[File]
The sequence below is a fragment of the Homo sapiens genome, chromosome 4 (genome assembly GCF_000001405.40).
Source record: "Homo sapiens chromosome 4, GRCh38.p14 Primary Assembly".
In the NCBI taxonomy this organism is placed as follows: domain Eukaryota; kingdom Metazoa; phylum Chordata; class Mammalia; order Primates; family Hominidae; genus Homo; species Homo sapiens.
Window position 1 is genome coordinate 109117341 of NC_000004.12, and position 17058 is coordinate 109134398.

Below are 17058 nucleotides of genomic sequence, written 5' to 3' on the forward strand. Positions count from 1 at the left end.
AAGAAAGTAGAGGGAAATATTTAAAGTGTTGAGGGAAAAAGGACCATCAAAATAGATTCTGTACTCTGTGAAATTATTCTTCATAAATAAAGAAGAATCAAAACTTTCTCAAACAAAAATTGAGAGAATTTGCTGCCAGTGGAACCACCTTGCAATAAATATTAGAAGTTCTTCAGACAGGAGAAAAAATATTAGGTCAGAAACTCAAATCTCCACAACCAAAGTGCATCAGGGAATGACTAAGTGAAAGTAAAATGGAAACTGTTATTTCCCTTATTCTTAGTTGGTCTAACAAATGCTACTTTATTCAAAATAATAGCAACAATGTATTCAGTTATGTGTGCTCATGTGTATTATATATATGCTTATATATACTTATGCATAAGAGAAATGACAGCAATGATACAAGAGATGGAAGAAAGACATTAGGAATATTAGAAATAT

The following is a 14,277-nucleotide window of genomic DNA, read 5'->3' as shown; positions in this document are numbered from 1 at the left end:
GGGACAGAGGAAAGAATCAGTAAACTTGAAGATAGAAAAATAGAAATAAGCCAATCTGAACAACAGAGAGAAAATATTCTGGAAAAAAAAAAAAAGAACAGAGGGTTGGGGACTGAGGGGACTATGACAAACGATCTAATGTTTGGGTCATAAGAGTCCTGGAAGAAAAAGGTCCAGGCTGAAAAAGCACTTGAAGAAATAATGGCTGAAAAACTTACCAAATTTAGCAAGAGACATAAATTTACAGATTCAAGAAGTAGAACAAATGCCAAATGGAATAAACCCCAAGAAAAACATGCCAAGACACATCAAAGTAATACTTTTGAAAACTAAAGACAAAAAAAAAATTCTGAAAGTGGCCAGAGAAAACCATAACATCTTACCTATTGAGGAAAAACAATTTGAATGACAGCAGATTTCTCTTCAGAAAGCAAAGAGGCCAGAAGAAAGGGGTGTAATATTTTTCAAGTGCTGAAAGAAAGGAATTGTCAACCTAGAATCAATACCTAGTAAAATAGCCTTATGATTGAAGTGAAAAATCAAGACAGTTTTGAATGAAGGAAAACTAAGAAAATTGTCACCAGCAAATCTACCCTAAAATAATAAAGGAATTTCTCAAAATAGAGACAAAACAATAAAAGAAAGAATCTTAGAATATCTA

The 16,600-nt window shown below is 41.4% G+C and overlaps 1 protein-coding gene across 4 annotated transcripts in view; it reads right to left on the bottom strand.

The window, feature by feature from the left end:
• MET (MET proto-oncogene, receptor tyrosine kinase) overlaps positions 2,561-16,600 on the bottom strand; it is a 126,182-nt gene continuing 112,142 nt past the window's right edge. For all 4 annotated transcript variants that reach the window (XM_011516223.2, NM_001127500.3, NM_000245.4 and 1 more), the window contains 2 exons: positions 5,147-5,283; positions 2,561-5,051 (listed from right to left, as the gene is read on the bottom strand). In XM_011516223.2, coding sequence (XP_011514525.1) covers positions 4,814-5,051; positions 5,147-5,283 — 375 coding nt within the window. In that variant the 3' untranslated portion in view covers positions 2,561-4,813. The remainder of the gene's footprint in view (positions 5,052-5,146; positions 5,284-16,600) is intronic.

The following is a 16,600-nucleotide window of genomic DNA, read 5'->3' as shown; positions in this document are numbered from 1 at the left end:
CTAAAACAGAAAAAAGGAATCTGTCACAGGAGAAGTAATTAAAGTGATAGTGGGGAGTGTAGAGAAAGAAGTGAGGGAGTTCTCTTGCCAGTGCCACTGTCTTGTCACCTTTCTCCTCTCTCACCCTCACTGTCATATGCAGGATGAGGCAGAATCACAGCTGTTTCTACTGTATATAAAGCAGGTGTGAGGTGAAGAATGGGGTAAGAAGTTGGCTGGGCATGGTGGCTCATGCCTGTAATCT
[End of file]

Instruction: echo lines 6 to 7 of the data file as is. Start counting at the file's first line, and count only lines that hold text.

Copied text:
AAGAAAGTAGAGGGAAATATTTAAAGTGTTGAGGGAAAAAGGACCATCAAAATAGATTCTGTACTCTGTGAAATTATTCTTCATAAATAAAGAAGAATCAAAACTTTCTCAAACAAAAATTGAGAGAATTTGCTGCCAGTGGAACCACCTTGCAATAAATATTAGAAGTTCTTCAGACAGGAGAAAAAATATTAGGTCAGAAACTCAAATCTCCACAACCAAAGTGCATCAGGGAATGACTAAGTGAAAGTAAAATGGAAACTGTTATTTCCCTTATTCTTAGTTGGTCTAACAAATGCTACTTTATTCAAAATAATAGCAACAATGTATTCAGTTATGTGTGCTCATGTGTATTATATATATGCTTATATATACTTATGCATAAGAGAAATGACAGCAATGATACAAGAGATGGAAGAAAGACATTAGGAATATTAGAAATAT

The following is a 14,277-nucleotide window of genomic DNA, read 5'->3' as shown; positions in this document are numbered from 1 at the left end: